My sister-in law is Chinese and this is one of her most delicious Dim Sum recipes. It's Chinese name is Char Siu Bao, takes a little effort but is extremely worth it. Barbequed pork can be found in Asian markets, or often in the supermarket deli section.

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Ingredients

24
Original recipe yields 24 servings
The ingredient list now reflects the servings specified
Ingredient Checklist

Directions

Instructions Checklist
  • Place the warm water in a large bowl, and sprinkle the yeast over the top. Stir in 1 cup of the flour, and mix thoroughly. Cover with a cloth, and let stand until bubbles appear, about 20 minutes.

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  • Dissolve sugar and shortening in boiling water, and allow to cool to lukewarm. Stir into the yeast mixture along with the remaining flour. When the dough becomes too stiff to stir, turn out onto a lightly floured surface, and knead until smooth, about 10 minutes. Coat a large bowl with sesame oil, and place the dough inside. Turn over to coat, and cover the bowl with a damp cloth. Let rise in a warm place until doubled in size.

  • Heat 2 tablespoons of oil in a wok over medium-high heat. Add green onions and garlic, and stir-fry for about 30 seconds. Add pork, and fry for a minute, then stir in the soy sauce, oyster sauce, and sugar. Dissolve cornstarch in 2 tablespoons of water, then stir the mixture into the pork. Cook, stirring constantly until the pork is coated with a thickened glaze. Remove to a bowl, and allow to cool.

  • Remove the dough from the bowl, and roll it out into one long log. Slice the log into 1 inch pieces. Flatten each piece into a 3 inch circle using the palm of your hand or a rolling pin. Place 2 tablespoons of the pork filling onto the center of each circle, and gather up the edges around the filling and pinch together to close the bun. Place each bun seam side down onto a square of aluminum foil. Cover with a towel, and let rise for about 1 hour.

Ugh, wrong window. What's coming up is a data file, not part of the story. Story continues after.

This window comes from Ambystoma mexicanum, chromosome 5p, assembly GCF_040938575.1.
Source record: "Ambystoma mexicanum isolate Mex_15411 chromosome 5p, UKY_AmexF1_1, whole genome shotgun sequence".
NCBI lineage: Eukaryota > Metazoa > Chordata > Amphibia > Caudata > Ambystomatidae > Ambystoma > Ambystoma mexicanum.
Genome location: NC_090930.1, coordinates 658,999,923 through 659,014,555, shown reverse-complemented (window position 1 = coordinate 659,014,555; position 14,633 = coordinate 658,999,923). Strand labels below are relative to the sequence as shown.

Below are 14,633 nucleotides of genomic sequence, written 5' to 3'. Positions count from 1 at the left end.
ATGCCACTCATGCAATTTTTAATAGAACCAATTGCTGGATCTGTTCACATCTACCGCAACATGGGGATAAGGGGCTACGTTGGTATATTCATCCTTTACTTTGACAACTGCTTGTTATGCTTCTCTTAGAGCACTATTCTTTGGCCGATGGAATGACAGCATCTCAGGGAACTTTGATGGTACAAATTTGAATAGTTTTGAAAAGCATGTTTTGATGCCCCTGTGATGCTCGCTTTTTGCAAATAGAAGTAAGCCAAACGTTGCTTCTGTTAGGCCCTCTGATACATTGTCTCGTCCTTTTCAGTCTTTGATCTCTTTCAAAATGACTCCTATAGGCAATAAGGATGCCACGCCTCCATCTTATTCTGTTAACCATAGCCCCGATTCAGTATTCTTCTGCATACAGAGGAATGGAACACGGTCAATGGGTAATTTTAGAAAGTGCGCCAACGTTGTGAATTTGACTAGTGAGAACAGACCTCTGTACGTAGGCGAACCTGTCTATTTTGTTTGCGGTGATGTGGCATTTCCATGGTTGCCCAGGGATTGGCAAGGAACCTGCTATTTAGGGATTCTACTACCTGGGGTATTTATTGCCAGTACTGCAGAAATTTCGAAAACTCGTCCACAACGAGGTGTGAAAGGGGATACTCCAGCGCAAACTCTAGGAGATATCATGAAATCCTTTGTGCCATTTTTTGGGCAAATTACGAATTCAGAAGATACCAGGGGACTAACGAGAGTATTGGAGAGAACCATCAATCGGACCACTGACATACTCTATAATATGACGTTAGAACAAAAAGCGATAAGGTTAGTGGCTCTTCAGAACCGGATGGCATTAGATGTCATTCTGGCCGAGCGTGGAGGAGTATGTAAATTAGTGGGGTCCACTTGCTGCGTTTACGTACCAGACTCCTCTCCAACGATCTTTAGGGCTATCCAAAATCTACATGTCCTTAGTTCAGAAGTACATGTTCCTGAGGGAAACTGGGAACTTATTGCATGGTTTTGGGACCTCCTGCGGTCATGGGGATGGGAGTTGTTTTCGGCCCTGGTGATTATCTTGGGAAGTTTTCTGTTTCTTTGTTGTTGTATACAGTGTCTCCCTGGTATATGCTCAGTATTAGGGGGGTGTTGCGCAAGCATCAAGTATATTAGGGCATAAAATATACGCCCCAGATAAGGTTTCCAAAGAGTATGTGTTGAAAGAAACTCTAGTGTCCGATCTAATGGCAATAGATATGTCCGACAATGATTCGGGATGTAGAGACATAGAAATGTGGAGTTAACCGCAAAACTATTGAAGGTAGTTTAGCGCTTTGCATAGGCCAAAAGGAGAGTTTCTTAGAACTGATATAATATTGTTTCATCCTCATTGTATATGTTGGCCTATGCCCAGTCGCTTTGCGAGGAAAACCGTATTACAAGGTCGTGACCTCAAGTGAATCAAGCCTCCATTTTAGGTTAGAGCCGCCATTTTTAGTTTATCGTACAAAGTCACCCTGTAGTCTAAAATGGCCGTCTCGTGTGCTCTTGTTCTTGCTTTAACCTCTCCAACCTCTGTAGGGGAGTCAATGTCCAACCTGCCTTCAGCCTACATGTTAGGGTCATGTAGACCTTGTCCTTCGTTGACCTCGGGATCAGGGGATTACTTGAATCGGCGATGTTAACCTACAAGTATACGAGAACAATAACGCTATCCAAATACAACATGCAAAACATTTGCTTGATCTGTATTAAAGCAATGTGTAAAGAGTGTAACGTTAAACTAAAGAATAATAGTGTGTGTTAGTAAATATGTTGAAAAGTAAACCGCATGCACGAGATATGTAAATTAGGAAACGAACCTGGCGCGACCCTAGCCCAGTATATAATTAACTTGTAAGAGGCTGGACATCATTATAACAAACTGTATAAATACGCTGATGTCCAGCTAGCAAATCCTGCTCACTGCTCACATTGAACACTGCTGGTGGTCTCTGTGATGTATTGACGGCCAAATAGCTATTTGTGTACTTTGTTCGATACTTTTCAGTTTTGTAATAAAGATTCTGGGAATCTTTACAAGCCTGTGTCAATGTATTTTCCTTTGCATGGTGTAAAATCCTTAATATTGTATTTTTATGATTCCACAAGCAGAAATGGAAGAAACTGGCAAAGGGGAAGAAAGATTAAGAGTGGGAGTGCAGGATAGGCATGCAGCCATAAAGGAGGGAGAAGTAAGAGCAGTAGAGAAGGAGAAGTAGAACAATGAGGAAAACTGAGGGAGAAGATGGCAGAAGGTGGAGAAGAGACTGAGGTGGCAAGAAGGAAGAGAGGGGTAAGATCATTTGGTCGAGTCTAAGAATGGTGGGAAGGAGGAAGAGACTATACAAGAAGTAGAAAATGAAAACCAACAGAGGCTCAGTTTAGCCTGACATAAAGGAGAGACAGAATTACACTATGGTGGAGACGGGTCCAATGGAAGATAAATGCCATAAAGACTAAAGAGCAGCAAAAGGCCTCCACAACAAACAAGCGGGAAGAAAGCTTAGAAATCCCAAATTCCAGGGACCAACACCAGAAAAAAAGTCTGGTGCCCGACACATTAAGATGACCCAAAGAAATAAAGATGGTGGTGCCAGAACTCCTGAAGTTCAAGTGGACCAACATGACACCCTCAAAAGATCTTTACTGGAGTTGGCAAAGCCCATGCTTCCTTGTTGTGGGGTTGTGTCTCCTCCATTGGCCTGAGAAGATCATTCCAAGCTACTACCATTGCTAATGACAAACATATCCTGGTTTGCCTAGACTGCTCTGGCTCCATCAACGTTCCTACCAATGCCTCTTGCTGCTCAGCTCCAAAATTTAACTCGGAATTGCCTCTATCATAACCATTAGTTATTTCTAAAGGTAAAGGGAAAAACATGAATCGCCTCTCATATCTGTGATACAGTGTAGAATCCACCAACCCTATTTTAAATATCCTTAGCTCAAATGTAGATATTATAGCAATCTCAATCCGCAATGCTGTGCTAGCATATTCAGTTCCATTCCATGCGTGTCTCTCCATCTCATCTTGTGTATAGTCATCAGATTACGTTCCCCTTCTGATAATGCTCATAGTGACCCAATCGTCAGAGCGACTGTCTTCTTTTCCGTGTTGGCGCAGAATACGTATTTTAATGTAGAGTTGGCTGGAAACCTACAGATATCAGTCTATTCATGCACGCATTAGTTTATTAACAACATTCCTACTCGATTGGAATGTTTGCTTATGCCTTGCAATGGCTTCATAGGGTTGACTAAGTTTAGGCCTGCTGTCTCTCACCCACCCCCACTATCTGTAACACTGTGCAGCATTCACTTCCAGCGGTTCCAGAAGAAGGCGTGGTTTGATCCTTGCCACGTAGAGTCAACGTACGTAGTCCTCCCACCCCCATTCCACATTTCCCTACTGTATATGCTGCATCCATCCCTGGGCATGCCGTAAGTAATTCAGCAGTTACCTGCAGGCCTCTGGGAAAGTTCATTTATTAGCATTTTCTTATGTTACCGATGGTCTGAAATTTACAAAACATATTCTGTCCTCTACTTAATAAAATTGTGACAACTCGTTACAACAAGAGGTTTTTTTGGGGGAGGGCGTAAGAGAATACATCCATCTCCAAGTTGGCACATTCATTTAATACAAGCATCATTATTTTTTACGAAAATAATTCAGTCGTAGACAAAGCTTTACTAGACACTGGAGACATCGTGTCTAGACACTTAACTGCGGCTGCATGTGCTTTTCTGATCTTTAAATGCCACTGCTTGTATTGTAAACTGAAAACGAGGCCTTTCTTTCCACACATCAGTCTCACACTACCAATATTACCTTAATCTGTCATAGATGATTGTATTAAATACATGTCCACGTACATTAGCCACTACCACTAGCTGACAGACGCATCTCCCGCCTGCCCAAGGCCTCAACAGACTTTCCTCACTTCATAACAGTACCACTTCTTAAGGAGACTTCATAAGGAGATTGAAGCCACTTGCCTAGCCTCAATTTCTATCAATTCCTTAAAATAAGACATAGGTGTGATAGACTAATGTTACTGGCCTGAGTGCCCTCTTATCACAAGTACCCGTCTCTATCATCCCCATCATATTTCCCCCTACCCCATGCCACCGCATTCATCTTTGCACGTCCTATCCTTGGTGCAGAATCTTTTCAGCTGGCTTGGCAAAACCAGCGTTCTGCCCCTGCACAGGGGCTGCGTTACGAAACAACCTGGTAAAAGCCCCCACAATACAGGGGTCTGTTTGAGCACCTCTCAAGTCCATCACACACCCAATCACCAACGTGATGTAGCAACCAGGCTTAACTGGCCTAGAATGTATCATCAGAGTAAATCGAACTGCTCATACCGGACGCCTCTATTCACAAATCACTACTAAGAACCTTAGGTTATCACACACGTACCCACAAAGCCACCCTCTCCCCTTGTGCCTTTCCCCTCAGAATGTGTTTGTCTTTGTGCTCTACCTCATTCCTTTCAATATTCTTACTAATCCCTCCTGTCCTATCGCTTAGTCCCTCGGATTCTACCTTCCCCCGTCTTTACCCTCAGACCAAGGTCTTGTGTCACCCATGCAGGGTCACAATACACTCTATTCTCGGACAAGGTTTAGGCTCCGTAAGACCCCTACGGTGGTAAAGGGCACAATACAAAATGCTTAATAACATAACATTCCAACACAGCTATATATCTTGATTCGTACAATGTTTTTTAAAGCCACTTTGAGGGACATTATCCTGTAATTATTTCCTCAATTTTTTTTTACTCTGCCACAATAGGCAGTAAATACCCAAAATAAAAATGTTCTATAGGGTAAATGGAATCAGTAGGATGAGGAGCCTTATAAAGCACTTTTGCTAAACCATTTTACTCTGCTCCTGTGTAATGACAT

• Bring a couple inches of water to boil in a wok. Place a few buns at a time in a steamer, such as a bamboo steamer for a wok, or a fitted steam tray. Cover, and steam buns over briskly boiling water for 10 minutes. Repeat with remaining buns.

Nutrition Facts

142.2 calories; 5.1 g protein; 21.1 g carbohydrates; 6.9 mg cholesterol; 90.5 mg sodium. Full Nutrition

Reviews (26)

Read More Reviews

Most helpful positive review

Rating: 4 stars
04/11/2005
This was a good recipe but I think some of the directions were a little bit off: 1) 1/2 lb. of pork was much too little for 24 buns. I bought 1 lb just to be safe and still didn't have enough filling to go around. 2) The directions read 2 tablespoons of filling were to be put in each bun but there were probably only 8 tablespoons of filling total; I think it should have read 1-2 teaspoons - or 1 tablespoon at the maximum if you made extra filling. 3) Coating the bowl with 2 tablespoons of oil seemed excessive to me; I just used 1 and it worked fine. After I made these changes things went smoothly and the char siu bao turned out great; a lot like the ones from back home! I made my own char siu with a packaged marinade mix instead of trying to find it at a store. If you want tasty dim sum try this one out; if I can do it anyone can:) Thank you so much for the great recipe! Read More
(52)

Most helpful critical review

Rating: 3 stars
07/10/2007
the pork was wonderful but we didnt much care for the buns. Read More
(2)
37 Ratings
  • 5 star values: 23
  • 4 star values: 12
  • 3 star values: 2
  • 2 star values: 0
  • 1 star values: 0
Rating: 4 stars
04/11/2005
This was a good recipe but I think some of the directions were a little bit off: 1) 1/2 lb. of pork was much too little for 24 buns. I bought 1 lb just to be safe and still didn't have enough filling to go around. 2) The directions read 2 tablespoons of filling were to be put in each bun but there were probably only 8 tablespoons of filling total; I think it should have read 1-2 teaspoons - or 1 tablespoon at the maximum if you made extra filling. 3) Coating the bowl with 2 tablespoons of oil seemed excessive to me; I just used 1 and it worked fine. After I made these changes things went smoothly and the char siu bao turned out great; a lot like the ones from back home! I made my own char siu with a packaged marinade mix instead of trying to find it at a store. If you want tasty dim sum try this one out; if I can do it anyone can:) Thank you so much for the great recipe! Read More